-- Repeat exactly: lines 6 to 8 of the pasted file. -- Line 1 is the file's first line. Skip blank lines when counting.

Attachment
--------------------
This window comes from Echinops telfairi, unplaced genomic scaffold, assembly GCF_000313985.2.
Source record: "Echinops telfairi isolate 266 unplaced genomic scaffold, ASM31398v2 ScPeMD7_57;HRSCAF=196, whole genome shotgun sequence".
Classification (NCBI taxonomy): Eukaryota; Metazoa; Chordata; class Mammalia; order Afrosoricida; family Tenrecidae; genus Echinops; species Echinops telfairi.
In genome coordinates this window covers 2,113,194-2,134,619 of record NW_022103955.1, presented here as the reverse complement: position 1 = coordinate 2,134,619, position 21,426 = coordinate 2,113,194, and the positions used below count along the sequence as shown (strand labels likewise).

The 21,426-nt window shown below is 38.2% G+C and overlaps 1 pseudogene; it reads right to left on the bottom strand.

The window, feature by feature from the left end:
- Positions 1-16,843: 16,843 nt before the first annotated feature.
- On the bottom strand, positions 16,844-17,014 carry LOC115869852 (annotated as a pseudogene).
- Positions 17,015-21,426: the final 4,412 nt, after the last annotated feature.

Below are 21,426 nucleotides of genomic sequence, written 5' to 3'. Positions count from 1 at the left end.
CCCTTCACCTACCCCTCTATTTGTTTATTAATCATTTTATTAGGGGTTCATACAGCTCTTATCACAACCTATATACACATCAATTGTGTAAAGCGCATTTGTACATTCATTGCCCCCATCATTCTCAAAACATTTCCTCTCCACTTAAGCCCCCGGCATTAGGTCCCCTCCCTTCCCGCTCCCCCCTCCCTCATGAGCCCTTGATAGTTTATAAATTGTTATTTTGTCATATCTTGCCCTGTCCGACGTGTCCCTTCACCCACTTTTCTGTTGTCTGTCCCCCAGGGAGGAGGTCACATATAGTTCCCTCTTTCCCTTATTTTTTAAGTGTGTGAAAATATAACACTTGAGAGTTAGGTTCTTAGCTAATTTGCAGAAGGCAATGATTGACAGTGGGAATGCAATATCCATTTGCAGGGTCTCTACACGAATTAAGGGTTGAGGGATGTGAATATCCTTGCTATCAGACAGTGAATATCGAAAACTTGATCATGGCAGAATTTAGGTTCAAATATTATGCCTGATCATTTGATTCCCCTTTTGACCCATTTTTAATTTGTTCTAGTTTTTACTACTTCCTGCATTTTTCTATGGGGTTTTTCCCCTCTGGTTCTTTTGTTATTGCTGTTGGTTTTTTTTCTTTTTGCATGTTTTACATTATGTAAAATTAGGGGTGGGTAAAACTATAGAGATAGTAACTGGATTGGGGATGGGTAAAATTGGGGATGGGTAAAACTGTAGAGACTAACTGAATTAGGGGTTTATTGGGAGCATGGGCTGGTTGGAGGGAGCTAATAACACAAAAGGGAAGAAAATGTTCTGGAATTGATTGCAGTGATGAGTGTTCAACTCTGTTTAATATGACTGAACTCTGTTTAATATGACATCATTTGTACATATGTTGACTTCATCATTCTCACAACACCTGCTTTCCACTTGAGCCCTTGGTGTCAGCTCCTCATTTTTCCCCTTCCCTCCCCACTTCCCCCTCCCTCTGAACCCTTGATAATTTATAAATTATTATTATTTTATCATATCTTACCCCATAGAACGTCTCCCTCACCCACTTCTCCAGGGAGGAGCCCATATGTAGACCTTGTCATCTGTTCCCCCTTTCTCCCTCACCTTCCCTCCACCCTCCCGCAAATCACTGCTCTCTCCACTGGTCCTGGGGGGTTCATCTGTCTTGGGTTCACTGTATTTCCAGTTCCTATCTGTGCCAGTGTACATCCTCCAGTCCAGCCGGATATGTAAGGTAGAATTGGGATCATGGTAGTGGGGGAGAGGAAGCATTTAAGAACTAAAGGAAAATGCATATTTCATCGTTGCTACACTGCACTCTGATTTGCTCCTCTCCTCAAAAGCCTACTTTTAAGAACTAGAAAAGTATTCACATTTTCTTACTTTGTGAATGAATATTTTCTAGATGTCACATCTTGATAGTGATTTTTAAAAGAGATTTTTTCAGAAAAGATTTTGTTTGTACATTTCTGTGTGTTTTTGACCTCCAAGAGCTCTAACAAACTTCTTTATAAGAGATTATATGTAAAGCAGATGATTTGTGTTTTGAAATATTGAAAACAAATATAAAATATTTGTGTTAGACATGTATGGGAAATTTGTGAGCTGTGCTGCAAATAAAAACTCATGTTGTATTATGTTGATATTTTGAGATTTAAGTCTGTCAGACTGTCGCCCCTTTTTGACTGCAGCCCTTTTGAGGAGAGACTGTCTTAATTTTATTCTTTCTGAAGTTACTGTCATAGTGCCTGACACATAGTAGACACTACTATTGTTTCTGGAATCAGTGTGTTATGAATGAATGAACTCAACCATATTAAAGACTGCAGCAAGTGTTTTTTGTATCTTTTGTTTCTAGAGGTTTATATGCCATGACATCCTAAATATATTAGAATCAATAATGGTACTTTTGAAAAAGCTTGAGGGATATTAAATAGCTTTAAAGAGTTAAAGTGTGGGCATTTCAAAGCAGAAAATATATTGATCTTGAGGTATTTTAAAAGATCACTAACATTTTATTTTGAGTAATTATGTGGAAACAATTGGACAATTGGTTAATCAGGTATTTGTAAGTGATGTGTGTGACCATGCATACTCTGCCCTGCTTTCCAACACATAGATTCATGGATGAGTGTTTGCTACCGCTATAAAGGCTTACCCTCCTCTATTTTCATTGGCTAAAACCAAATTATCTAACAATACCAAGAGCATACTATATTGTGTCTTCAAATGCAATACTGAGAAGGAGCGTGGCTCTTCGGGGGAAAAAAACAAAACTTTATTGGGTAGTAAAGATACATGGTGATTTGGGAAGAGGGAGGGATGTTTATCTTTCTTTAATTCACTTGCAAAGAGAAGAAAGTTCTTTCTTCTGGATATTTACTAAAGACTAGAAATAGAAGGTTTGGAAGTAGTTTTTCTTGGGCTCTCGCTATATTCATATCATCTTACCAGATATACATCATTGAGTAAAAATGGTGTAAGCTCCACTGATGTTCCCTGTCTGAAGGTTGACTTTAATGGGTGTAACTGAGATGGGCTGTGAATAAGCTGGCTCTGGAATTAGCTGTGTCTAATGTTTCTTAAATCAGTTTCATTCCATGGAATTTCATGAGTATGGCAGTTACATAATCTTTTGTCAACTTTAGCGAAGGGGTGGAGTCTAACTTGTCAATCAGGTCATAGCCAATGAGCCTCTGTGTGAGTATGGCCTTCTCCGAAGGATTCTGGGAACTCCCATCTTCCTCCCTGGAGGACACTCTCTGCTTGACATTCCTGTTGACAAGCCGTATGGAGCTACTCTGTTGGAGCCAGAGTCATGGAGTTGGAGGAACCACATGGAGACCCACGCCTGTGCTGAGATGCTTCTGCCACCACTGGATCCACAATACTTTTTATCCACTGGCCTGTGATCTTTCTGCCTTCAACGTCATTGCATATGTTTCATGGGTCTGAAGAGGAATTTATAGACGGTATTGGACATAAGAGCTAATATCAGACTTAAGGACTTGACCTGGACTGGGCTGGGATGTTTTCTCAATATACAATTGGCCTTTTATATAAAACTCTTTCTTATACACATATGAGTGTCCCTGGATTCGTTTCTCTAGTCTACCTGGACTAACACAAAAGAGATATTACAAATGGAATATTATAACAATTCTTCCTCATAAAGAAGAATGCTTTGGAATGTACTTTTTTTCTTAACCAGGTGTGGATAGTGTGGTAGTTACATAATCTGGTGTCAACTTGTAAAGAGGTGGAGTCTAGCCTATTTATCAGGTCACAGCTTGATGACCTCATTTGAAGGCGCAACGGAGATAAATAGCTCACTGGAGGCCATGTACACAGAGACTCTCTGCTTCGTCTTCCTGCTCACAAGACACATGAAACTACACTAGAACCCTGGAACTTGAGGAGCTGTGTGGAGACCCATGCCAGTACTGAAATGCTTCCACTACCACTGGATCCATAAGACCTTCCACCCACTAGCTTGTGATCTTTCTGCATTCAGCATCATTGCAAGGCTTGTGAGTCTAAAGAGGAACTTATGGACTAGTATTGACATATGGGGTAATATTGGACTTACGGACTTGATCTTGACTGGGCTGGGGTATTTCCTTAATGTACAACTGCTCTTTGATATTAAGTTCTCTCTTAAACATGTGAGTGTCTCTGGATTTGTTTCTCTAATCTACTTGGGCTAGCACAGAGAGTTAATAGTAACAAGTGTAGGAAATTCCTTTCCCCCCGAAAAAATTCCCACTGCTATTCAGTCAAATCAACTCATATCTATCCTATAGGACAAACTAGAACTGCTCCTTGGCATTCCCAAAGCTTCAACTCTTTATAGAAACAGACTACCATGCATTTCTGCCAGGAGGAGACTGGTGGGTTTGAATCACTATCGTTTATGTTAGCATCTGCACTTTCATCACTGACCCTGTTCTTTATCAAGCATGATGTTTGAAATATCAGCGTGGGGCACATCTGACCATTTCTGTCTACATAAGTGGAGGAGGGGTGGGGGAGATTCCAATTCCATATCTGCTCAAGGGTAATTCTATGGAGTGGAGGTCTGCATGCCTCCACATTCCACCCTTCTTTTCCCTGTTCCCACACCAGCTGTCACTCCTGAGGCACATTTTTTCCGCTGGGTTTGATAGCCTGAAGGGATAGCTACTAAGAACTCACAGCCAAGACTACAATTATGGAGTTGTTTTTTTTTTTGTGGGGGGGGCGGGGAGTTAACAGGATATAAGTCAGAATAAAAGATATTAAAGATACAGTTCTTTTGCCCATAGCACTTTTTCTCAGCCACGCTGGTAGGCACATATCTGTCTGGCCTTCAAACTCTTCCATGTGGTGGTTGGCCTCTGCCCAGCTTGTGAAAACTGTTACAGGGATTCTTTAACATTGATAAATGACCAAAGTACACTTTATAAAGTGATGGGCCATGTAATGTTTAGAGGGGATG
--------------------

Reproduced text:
The window, feature by feature from the left end:
- Positions 1-16,843: 16,843 nt before the first annotated feature.
- On the bottom strand, positions 16,844-17,014 carry LOC115869852 (annotated as a pseudogene).